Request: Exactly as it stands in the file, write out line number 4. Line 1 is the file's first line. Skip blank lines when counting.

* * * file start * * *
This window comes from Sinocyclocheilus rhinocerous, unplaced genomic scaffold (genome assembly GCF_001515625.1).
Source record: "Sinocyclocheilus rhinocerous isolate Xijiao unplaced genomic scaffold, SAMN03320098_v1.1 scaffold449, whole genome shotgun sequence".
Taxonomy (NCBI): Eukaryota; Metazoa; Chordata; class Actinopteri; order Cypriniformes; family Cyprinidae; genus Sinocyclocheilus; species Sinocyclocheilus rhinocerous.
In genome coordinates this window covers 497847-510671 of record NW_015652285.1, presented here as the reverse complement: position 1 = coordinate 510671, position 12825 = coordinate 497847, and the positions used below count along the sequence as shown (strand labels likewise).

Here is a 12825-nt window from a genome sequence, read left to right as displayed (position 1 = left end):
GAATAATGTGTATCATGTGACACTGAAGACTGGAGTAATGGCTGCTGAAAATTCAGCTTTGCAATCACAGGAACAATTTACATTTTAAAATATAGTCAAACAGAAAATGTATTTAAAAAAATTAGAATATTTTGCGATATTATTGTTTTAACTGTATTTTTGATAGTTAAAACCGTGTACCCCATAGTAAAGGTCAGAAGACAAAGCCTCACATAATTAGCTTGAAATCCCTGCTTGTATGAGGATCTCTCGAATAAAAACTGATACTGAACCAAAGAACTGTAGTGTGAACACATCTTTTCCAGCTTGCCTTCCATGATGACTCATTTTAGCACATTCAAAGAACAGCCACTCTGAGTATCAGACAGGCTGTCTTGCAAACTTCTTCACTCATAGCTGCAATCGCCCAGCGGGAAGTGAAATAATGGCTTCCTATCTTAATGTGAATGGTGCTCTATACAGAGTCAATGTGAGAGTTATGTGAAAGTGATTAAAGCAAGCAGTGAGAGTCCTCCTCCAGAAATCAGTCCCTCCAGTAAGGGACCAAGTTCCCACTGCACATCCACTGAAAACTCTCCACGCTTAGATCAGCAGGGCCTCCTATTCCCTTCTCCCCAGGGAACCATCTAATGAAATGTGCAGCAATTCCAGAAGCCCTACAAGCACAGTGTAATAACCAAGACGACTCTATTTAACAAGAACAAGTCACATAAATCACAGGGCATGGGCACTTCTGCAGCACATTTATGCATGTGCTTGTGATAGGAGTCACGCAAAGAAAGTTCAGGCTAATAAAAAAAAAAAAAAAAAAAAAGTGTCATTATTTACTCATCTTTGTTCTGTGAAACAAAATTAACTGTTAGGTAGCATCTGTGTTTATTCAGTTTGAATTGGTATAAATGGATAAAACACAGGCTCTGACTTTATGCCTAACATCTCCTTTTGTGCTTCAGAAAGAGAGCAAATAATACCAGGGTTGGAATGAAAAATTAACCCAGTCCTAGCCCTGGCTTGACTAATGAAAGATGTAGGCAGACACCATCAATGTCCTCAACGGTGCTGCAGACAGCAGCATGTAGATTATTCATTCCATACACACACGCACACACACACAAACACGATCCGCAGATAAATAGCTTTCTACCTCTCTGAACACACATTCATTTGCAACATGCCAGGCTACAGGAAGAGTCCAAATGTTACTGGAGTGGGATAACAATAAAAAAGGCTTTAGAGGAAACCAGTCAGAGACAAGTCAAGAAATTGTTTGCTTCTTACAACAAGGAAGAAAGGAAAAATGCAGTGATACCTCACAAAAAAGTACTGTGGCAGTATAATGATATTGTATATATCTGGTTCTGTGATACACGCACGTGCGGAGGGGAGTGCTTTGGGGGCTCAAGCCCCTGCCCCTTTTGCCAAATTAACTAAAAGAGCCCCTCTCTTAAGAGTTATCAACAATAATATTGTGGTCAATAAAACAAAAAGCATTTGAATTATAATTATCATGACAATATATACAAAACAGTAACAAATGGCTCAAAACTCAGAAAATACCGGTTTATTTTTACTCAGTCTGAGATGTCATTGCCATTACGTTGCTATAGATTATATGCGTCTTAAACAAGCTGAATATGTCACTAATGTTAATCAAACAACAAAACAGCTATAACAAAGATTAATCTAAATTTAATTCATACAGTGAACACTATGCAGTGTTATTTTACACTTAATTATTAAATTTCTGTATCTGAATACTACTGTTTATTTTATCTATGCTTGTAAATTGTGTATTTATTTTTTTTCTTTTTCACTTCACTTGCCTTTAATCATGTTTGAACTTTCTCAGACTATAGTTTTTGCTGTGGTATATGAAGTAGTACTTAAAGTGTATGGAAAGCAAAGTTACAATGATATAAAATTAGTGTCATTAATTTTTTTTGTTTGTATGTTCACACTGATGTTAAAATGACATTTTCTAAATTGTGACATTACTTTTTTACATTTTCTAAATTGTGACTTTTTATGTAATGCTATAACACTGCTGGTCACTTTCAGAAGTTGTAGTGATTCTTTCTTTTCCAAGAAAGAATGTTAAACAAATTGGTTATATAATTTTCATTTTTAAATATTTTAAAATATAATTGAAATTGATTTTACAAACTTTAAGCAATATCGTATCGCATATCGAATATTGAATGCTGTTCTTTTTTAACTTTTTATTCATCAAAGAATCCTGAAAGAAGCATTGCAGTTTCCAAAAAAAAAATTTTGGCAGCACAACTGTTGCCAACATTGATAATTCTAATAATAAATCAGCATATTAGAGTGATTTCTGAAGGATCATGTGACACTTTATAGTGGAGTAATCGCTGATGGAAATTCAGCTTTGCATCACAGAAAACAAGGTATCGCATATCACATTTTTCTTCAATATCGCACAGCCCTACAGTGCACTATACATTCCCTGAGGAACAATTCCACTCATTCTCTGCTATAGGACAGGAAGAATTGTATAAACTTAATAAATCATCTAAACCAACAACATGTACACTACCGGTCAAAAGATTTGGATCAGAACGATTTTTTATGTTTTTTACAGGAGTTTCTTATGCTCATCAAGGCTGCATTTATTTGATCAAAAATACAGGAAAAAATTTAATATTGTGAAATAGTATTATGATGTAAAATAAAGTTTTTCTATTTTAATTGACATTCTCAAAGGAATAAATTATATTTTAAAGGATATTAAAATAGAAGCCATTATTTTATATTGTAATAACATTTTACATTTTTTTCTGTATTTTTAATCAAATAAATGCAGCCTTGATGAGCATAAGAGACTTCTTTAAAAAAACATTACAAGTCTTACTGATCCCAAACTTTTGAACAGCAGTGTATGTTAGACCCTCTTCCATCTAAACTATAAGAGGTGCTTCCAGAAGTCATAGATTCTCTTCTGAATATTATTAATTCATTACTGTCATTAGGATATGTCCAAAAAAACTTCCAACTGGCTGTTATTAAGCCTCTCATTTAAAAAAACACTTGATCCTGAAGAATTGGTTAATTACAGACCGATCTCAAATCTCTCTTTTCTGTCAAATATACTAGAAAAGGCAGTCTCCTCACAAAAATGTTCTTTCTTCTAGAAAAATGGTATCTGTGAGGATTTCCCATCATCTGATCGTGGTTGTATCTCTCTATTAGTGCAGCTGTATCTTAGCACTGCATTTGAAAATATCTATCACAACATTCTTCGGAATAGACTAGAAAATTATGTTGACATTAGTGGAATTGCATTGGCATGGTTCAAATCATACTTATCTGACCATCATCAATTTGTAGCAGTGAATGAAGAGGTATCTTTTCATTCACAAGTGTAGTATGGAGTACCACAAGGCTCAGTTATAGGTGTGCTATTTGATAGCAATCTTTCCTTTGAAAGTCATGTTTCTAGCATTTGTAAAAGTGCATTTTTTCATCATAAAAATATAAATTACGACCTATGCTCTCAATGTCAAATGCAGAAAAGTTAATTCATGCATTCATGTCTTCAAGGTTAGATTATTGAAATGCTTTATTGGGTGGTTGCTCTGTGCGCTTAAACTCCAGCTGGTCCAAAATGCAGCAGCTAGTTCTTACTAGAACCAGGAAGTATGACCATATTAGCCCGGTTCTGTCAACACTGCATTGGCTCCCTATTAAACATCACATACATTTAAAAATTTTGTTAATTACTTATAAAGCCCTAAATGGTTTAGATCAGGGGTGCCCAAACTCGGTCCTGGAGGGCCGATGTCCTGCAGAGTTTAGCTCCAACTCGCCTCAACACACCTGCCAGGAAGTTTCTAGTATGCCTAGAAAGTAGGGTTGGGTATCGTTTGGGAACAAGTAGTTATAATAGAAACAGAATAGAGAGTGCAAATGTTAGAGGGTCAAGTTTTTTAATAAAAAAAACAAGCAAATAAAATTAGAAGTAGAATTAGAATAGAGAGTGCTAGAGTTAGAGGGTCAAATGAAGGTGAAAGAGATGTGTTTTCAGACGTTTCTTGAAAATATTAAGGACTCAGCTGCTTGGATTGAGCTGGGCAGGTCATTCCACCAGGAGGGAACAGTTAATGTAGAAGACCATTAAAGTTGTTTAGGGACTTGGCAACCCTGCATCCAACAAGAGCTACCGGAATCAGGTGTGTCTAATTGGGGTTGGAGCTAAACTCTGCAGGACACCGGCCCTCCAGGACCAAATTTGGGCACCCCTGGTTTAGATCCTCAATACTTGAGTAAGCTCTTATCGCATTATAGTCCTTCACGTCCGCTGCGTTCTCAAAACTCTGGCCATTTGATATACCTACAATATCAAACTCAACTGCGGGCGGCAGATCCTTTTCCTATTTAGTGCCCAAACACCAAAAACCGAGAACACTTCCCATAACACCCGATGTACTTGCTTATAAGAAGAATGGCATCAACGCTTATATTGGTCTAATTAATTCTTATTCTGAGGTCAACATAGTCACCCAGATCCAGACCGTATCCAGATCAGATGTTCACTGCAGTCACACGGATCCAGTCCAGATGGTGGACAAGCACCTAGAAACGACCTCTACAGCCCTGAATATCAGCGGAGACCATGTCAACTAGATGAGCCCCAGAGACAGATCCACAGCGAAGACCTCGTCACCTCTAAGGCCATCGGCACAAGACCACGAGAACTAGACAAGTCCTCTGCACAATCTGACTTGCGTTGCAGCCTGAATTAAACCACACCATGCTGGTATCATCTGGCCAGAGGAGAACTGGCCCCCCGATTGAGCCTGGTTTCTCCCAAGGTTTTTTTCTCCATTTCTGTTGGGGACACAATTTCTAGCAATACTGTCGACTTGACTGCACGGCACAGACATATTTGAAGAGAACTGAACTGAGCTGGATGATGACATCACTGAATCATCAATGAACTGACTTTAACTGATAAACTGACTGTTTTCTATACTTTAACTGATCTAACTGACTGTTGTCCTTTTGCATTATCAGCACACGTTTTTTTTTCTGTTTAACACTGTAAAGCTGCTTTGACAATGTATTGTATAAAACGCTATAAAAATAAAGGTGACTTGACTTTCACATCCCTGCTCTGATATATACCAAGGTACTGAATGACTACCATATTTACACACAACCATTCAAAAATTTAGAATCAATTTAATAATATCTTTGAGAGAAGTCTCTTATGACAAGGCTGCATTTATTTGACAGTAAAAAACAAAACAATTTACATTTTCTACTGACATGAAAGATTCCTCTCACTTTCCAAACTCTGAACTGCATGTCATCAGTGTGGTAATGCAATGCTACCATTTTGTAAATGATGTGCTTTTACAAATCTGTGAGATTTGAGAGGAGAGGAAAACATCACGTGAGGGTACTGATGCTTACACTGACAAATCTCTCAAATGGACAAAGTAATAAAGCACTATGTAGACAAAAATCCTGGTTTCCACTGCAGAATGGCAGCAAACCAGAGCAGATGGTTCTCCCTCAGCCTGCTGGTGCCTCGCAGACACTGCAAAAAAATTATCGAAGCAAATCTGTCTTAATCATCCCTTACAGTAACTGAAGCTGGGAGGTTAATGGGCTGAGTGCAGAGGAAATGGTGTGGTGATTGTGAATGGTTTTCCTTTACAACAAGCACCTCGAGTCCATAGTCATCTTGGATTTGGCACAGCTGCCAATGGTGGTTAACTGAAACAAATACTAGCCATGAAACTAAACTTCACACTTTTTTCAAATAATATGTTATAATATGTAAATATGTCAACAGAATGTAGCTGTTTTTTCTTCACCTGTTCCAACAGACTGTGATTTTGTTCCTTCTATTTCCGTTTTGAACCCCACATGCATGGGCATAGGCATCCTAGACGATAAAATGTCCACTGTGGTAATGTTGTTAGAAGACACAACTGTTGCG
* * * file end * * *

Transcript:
In genome coordinates this window covers 497847-510671 of record NW_015652285.1, presented here as the reverse complement: position 1 = coordinate 510671, position 12825 = coordinate 497847, and the positions used below count along the sequence as shown (strand labels likewise).